Meeting a Foreigner

A blog post about Jesus’ encounter with the Syrophoenician woman was drawn to my attention. The blog in question is Wordgazer’s Words and has lots of interesting things on it. The specific post draws on lots of key scholars’ work on the historic and cultural context, and draws the conclusion:

So how do we apply this story to our own lives?

I think that for us today, this story is about how social and religious conventions can perpetuate racial and gender oppression. Oppression hurts more than just those on the receiving end. It hurts the perpetrators too– and we as human beings often find ourselves in both positions. If Jesus went against religious and social convention to set people free from attitudes that restrict and bind themselves and others, shouldn’t His followers do the same?

In discussing the topic, I added:

…while we need to be wary of attempts to make Jesus a 21st century feminist, there is good reason to think that he could have been a first century one. And given the evidence for his inclusive vision of the kingdom of God, it makes sense that some experience of interacting with foreigners and having his assumptions about them challenged would have occurred, and perhaps because of their importance in shaping his views, remembered.

See also my earlier post on the story.

  • Joshua Smith

    Jeffrey Aernie has a really good chapter on the Syrophoenician woman in the recently released Semeia volume, Bible, Border(s), Belongings: Engaging Readings from Oceania.

  • http://againstjebelallawz.wordpress.com/ Enopoletus Harding

    Aah! Green! My eyes!

  • Kristen Rosser

    Hi, Dr. McGrath! It’s an honor to have you review my blog, and thanks for your kind words about it. With regards to your earlier post on the topic of the Syrophoenician woman, I have no problem with the idea that Jesus, being fully human, could have been mistaken about something, and certainly that he didn’t know everything. I do stop short, though, of an interpretation that makes him seem to be in sin. Even if he sincerely didn’t know it was wrong to think of Gentiles as dogs, it’s cutting the line a little close for comfort in my mind. Given the way he treated other Gentiles, Samaritans, and women in the rest of the gospel accounts, I find an interpretation of this text in a way that he truly thought of this woman as a dog, contradictory. Although I’m not a bible scholar, I think applying the work of scholars to this text as I have, helps the text stop sticking out like a sore thumb from the way Jesus is presented otherwise. I do recognize, though, that this interpretation is somewhat novel.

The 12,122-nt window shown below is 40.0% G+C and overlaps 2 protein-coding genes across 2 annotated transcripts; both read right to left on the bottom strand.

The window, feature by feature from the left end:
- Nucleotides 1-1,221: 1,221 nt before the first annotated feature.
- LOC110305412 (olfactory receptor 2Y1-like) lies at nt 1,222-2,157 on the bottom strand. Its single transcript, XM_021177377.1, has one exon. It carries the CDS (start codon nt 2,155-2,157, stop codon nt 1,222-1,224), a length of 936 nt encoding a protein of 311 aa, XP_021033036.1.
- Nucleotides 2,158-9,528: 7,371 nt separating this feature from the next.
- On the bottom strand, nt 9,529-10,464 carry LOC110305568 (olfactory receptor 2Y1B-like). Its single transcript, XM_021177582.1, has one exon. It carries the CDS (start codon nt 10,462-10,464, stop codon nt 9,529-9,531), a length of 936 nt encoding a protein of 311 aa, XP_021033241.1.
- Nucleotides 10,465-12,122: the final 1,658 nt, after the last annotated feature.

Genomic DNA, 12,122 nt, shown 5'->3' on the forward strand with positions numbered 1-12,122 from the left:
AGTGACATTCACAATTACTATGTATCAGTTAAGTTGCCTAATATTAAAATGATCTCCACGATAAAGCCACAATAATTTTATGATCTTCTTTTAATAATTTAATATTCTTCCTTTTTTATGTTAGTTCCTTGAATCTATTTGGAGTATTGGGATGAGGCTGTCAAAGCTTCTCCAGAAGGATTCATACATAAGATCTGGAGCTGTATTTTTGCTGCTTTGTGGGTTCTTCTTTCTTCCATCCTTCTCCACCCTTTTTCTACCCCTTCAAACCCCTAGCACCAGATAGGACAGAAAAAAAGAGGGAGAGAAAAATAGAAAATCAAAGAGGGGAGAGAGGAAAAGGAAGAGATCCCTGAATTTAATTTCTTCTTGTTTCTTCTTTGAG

I agree that we shouldn’t think of Jesus in 21st-century terms, but Jesus certainly did elevate women amazingly in his day.

  • Michael Wilson

    I tend to doubt just how accurate these vignettes are in depicting what Jesus did on any given occasion, so I really don’t know how Jesus felt about Gentiles. The statement that the apostles should only preach to the children of Israel seems likely to be authentic, so I would say that Jesus had a Hebrew-centric worldview. This is somewhat a inherent property of Christianity since it sees God’s plan as being something that starts with the Israelites and is only later extended to Gentiles on Hebrew terms, no credence is given to the myths of the gentiles. Even for a guy like Paul, salvation depends on accepting the Jewish world view, so gentiles are getting the crumbs. However, I think Mark sees this as being forward thinking even though moderns view it as chauvinistic. For many of Jesus’ contemporaries Gentiles were probably just ogres in the world stage to be eliminated or subjugated in the coming kingdom of God.


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